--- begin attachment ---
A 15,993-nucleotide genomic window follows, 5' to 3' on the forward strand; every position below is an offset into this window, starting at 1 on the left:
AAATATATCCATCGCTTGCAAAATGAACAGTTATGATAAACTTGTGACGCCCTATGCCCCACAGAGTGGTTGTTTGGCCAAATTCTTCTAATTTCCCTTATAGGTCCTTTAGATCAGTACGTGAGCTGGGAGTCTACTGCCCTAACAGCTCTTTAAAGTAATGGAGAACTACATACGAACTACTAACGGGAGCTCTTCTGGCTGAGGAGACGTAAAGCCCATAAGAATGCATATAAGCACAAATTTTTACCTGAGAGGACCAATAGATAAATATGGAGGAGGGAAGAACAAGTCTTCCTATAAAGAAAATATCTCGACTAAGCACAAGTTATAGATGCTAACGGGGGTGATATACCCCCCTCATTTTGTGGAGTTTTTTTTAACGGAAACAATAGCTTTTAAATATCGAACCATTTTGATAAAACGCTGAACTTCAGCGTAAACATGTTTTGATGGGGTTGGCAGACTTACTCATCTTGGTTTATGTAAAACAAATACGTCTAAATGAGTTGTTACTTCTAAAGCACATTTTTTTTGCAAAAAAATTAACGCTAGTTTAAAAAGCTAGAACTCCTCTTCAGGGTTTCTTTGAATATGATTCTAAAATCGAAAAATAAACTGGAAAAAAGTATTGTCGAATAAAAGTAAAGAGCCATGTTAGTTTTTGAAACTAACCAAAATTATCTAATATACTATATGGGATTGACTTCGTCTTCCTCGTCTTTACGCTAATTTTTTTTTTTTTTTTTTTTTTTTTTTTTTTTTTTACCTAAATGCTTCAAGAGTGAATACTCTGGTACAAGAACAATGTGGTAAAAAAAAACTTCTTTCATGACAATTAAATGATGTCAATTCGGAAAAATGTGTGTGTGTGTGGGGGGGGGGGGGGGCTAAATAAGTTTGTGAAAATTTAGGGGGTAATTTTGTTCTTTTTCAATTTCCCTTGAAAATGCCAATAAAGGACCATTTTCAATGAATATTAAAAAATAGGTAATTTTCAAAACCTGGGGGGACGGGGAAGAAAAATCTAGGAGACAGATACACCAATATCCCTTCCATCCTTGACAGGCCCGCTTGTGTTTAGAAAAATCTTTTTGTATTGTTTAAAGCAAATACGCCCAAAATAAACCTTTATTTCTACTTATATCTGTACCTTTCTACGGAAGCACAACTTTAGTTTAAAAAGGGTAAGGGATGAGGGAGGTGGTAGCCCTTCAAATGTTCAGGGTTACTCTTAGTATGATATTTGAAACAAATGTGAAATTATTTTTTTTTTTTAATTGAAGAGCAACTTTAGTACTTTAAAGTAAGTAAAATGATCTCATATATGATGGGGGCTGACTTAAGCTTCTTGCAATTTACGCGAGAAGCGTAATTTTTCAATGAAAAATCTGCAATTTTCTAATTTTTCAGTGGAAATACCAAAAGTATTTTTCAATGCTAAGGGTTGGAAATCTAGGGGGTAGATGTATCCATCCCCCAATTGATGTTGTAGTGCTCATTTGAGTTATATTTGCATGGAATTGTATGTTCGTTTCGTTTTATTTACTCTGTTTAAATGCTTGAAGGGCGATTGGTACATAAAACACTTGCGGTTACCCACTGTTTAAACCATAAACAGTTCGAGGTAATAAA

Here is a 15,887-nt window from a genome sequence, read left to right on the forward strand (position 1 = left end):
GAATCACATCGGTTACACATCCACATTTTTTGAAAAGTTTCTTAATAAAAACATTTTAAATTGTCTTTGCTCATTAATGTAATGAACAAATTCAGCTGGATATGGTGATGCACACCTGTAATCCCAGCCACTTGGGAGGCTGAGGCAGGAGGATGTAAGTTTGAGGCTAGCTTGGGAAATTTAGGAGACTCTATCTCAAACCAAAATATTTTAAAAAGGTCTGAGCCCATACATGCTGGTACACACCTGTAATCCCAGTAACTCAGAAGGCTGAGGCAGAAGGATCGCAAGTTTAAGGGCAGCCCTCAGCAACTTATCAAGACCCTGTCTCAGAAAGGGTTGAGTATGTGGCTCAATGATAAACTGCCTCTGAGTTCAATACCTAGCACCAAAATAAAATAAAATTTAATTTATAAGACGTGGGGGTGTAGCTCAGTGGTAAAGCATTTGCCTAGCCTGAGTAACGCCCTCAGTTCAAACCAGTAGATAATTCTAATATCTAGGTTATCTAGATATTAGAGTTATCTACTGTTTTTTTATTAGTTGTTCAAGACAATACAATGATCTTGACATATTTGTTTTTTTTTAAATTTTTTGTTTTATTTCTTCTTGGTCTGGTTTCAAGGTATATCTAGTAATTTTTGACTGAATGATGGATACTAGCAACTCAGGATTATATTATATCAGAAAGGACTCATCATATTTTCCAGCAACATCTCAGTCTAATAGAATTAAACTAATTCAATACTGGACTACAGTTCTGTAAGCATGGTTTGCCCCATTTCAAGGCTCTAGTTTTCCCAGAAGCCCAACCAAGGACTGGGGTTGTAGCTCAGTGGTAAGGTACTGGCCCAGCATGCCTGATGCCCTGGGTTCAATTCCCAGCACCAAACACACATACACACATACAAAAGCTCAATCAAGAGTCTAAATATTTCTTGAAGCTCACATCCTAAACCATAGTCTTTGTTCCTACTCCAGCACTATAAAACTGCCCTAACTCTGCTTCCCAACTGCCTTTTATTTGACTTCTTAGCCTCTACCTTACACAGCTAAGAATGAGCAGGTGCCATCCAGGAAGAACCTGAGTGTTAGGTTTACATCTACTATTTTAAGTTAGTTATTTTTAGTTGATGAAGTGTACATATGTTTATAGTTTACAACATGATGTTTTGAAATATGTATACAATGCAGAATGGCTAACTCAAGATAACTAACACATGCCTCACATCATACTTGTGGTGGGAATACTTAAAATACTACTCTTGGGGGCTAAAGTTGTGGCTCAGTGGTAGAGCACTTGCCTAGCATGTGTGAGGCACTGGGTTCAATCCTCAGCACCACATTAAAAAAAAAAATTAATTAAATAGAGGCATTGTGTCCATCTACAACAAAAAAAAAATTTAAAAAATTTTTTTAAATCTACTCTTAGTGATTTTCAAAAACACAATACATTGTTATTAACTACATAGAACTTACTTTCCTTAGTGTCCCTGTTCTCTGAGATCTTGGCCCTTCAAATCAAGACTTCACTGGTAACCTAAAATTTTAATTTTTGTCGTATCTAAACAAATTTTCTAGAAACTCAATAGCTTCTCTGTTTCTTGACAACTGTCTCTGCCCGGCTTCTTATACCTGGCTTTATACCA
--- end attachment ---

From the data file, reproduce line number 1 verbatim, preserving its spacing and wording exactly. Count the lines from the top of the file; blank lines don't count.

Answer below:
A 15,993-nucleotide genomic window follows, 5' to 3' on the forward strand; every position below is an offset into this window, starting at 1 on the left: